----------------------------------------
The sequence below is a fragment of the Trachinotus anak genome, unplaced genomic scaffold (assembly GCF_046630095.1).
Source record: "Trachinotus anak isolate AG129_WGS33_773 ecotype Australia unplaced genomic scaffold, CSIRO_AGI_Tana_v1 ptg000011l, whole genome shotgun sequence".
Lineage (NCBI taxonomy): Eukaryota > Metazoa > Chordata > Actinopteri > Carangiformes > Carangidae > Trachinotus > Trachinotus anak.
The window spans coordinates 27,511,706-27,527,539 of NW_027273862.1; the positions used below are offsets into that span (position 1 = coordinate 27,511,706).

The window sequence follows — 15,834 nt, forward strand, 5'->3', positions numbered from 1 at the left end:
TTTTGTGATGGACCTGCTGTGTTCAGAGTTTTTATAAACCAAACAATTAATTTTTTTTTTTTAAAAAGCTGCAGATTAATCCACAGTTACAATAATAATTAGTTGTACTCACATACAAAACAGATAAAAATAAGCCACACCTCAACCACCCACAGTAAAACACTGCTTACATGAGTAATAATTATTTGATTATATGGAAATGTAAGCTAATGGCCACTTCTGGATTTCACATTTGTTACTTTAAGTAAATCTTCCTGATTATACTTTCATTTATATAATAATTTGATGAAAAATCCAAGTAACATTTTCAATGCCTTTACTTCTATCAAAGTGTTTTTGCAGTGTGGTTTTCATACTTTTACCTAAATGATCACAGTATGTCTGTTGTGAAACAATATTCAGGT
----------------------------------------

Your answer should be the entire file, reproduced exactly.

The sequence below is a fragment of the Trachinotus anak genome, unplaced genomic scaffold (assembly GCF_046630095.1).
Source record: "Trachinotus anak isolate AG129_WGS33_773 ecotype Australia unplaced genomic scaffold, CSIRO_AGI_Tana_v1 ptg000011l, whole genome shotgun sequence".
Lineage (NCBI taxonomy): Eukaryota > Metazoa > Chordata > Actinopteri > Carangiformes > Carangidae > Trachinotus > Trachinotus anak.
The window spans coordinates 27,511,706-27,527,539 of NW_027273862.1; the positions used below are offsets into that span (position 1 = coordinate 27,511,706).

The window sequence follows — 15,834 nt, forward strand, 5'->3', positions numbered from 1 at the left end:
TTTTGTGATGGACCTGCTGTGTTCAGAGTTTTTATAAACCAAACAATTAATTTTTTTTTTTTAAAAAGCTGCAGATTAATCCACAGTTACAATAATAATTAGTTGTACTCACATACAAAACAGATAAAAATAAGCCACACCTCAACCACCCACAGTAAAACACTGCTTACATGAGTAATAATTATTTGATTATATGGAAATGTAAGCTAATGGCCACTTCTGGATTTCACATTTGTTACTTTAAGTAAATCTTCCTGATTATACTTTCATTTATATAATAATTTGATGAAAAATCCAAGTAACATTTTCAATGCCTTTACTTCTATCAAAGTGTTTTTGCAGTGTGGTTTTCATACTTTTACCTAAATGATCACAGTATGTCTGTTGTGAAACAATATTCAGGT